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  • pp. 109 seq., Giessen, 1902), that none of the inscriptions are earlier than about 800 B.C. and that the Minaean kingdom existed side by side with the Sabaean.

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  • Muller show that there were Minaean colonies in North Arabia.

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  • Of the two dialects commonly called Sabaean and Minaean the latter might be better called Hadramitic, inasmuch as it is the dialect of the inscriptions found in Hadramut, and the Minaeans seem undoubtedly to have entered the Jauf from Ijadramut.

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  • The third Minaean fortress, probably identical with the Kapva of the Greeks, lies in the middle of the northern Jauf, and north of the other two.

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  • The three Minaean citadels lie nearly in this position (.

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  • The inscriptions have yielded the names of twenty-seven Minaean kings, who were quite independent, and, as it would seem, not always friends of the Sabaeans, for neither dynasty mentions the other on its inscriptions, while minor kings and kingdoms are freely mentioned by both, presumably when they stood under the protection of the one or the other respectively.

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  • In Hadramut they disputed the hegemony with one another, the government there being at one time under a Minaean, at another under a Sabaean prince, while the language shows now the one and now the other influence.

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  • The origin of the Minaeans from Hadramut is rendered probable by the predominance of their dialect in the inscriptions of that country (except in that of Hisn Ghorab), by the rule, already mentioned, of a Minaean prince in Hadramut, and by Pliny's statement (H.N.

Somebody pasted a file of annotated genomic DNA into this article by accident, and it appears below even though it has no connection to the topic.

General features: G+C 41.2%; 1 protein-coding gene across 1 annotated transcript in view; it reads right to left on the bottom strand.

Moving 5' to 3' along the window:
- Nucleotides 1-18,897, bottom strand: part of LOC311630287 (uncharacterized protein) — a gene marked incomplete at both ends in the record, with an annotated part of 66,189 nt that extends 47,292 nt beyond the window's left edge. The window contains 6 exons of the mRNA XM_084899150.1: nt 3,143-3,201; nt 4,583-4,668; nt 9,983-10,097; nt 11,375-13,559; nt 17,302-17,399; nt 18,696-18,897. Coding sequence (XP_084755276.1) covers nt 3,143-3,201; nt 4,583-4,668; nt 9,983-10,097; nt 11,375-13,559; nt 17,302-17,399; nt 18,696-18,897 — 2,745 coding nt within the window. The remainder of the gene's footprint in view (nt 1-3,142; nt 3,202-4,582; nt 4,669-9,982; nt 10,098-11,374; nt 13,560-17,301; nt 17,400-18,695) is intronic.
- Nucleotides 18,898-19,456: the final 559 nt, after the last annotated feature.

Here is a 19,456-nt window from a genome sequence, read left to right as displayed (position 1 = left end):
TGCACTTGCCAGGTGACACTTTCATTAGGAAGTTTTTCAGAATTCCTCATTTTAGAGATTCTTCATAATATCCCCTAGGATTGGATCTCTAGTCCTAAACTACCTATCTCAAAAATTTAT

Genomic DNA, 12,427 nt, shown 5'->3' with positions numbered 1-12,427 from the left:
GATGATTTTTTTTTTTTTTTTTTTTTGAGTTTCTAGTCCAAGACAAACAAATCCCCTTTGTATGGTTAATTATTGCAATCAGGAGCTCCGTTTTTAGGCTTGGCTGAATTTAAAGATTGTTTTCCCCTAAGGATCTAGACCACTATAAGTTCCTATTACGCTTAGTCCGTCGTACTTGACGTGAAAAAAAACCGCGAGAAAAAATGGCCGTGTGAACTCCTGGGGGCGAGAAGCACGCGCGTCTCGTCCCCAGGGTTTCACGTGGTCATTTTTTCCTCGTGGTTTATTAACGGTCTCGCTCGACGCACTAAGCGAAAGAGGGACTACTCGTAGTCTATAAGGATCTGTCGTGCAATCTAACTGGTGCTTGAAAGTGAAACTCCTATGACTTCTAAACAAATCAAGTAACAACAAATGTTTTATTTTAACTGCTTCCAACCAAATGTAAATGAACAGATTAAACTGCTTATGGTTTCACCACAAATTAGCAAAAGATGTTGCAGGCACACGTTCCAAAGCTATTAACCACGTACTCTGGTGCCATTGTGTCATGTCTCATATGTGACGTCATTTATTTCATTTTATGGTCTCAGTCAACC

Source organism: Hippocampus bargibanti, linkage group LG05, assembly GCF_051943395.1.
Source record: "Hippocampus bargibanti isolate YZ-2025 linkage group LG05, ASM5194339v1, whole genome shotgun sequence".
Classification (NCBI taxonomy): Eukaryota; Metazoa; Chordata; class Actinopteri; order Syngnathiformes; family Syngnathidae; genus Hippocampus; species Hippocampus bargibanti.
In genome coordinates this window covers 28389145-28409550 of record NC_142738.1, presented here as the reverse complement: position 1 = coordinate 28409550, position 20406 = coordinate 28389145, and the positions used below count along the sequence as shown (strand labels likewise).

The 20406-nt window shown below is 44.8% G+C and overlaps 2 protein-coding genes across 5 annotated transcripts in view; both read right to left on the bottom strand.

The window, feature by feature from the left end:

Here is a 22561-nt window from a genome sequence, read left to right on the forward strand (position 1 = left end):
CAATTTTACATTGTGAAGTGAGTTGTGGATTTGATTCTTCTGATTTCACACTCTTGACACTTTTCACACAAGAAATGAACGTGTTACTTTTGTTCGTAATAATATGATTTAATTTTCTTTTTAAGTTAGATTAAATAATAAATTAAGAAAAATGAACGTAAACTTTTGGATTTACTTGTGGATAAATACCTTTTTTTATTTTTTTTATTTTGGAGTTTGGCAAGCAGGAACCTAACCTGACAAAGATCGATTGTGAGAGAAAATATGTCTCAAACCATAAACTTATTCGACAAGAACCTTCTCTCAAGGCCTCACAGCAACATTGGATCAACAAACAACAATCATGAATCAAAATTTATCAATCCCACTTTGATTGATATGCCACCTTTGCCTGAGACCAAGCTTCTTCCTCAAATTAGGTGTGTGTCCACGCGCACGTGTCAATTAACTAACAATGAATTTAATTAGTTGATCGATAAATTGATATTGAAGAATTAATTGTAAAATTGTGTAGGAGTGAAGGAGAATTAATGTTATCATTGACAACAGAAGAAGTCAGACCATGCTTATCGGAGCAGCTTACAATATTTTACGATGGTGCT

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  • 69, where he speaks of Minaean myrrh " in qua et Atramitica est et Gebbanitica et Ausaritis Gebbanitarum regno," &c., implying that Minaean myrrh was really a Hadramite and Gebanite product.

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  • All this suggests a close connexion between the Minaeans and Hadramut; and from the Minaean inscriptions we know that the Gebanites were at one time a Minaean race, and stood in high favour with the queen of Ma`in.

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  • In later times, as is proved by the Minaean colony in Al-`01a, which Euting has revealed to us, they superseded the Sabaeans in some parts of the north.

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  • In the `Ola inscriptions we read the names of Minaean kings and gods.

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  • 41 of the " Bedouin encampments (a'5nrz) and the Ma`inim " smitten by the Simeonites, which may possibly refer to the destruction of a Minaean caravan protected by these Bedouins.

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  • It seems bold to conjecture that the Minaeans were in accord with the Romans under Aelius Gallus, yet it is noteworthy that no Minaean town is named among the cities which that general destroyed, though ruin fell on Nask and Kamna, which lie inside the Minaean territory.

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  • The type is very closely related to the oldest European (Etruscan) forms, and, in a less degree, to the " South Semitic " (old Minaean and Sabaean); and since it at once begins (c. 700) to develop along separate paths (Canaanite and Aramaean), it may be inferred that the common ancestor was not of long derivation.

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  • Muller, daughter-tongues of the old Sabaean and Minaean, standing in the same relation to the speech of the old inscriptions as Coptic does to that of the hieroglyphics.

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  • The south Arabian inscriptions to which the terms Himyaritic and Sabaean are applied fall into two groups, the Sabaean proper and the Minaean.

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  • The relative age of the Minaean and Sabaean monuments is a matter of dispute amongst Semitic scholars.

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  • Their date is supposed to be earlier than that of the Sabaean and Minaean.

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  • Minaean inscriptions were found at the same place, the Minaeans having had a trading station there.

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  • is the oasis of Jauf, a hollow or depression, as its name signifies, containing many villages, and of great antiquarian interest as the central point of the old Minaean and Sabaean kingdoms, known to the ancients from the earliest historical times through their control of the frankincense trade of S.